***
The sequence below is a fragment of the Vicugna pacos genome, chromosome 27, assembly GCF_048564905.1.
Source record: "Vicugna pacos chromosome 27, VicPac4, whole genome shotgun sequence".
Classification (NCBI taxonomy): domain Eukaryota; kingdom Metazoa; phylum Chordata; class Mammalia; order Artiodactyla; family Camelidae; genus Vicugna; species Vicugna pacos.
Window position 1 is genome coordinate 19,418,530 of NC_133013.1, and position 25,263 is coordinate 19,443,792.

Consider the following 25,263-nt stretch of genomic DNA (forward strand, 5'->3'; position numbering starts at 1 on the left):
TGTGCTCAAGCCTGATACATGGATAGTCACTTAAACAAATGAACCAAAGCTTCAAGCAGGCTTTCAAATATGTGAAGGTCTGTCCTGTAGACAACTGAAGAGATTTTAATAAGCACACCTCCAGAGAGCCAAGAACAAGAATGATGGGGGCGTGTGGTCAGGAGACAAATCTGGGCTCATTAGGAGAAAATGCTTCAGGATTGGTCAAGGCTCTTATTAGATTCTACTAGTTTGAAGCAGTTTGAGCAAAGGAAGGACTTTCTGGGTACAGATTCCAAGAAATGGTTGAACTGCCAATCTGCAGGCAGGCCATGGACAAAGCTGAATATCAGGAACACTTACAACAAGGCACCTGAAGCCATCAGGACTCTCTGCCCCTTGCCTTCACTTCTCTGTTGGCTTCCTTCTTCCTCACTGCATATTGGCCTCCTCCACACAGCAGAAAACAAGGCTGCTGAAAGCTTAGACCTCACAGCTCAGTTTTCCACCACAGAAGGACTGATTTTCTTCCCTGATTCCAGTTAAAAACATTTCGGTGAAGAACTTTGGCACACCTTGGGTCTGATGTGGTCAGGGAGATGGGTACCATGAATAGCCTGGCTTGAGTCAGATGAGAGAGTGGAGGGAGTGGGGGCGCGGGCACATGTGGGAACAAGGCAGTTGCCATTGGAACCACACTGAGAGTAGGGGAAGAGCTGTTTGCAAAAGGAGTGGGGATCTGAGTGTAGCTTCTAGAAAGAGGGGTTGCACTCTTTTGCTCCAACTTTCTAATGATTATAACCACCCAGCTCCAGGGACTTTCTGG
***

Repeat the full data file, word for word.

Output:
The sequence below is a fragment of the Vicugna pacos genome, chromosome 27, assembly GCF_048564905.1.
Source record: "Vicugna pacos chromosome 27, VicPac4, whole genome shotgun sequence".
Classification (NCBI taxonomy): domain Eukaryota; kingdom Metazoa; phylum Chordata; class Mammalia; order Artiodactyla; family Camelidae; genus Vicugna; species Vicugna pacos.
Window position 1 is genome coordinate 19,418,530 of NC_133013.1, and position 25,263 is coordinate 19,443,792.

Consider the following 25,263-nt stretch of genomic DNA (forward strand, 5'->3'; position numbering starts at 1 on the left):
TGTGCTCAAGCCTGATACATGGATAGTCACTTAAACAAATGAACCAAAGCTTCAAGCAGGCTTTCAAATATGTGAAGGTCTGTCCTGTAGACAACTGAAGAGATTTTAATAAGCACACCTCCAGAGAGCCAAGAACAAGAATGATGGGGGCGTGTGGTCAGGAGACAAATCTGGGCTCATTAGGAGAAAATGCTTCAGGATTGGTCAAGGCTCTTATTAGATTCTACTAGTTTGAAGCAGTTTGAGCAAAGGAAGGACTTTCTGGGTACAGATTCCAAGAAATGGTTGAACTGCCAATCTGCAGGCAGGCCATGGACAAAGCTGAATATCAGGAACACTTACAACAAGGCACCTGAAGCCATCAGGACTCTCTGCCCCTTGCCTTCACTTCTCTGTTGGCTTCCTTCTTCCTCACTGCATATTGGCCTCCTCCACACAGCAGAAAACAAGGCTGCTGAAAGCTTAGACCTCACAGCTCAGTTTTCCACCACAGAAGGACTGATTTTCTTCCCTGATTCCAGTTAAAAACATTTCGGTGAAGAACTTTGGCACACCTTGGGTCTGATGTGGTCAGGGAGATGGGTACCATGAATAGCCTGGCTTGAGTCAGATGAGAGAGTGGAGGGAGTGGGGGCGCGGGCACATGTGGGAACAAGGCAGTTGCCATTGGAACCACACTGAGAGTAGGGGAAGAGCTGTTTGCAAAAGGAGTGGGGATCTGAGTGTAGCTTCTAGAAAGAGGGGTTGCACTCTTTTGCTCCAACTTTCTAATGATTATAACCACCCAGCTCCAGGGACTTTCTGG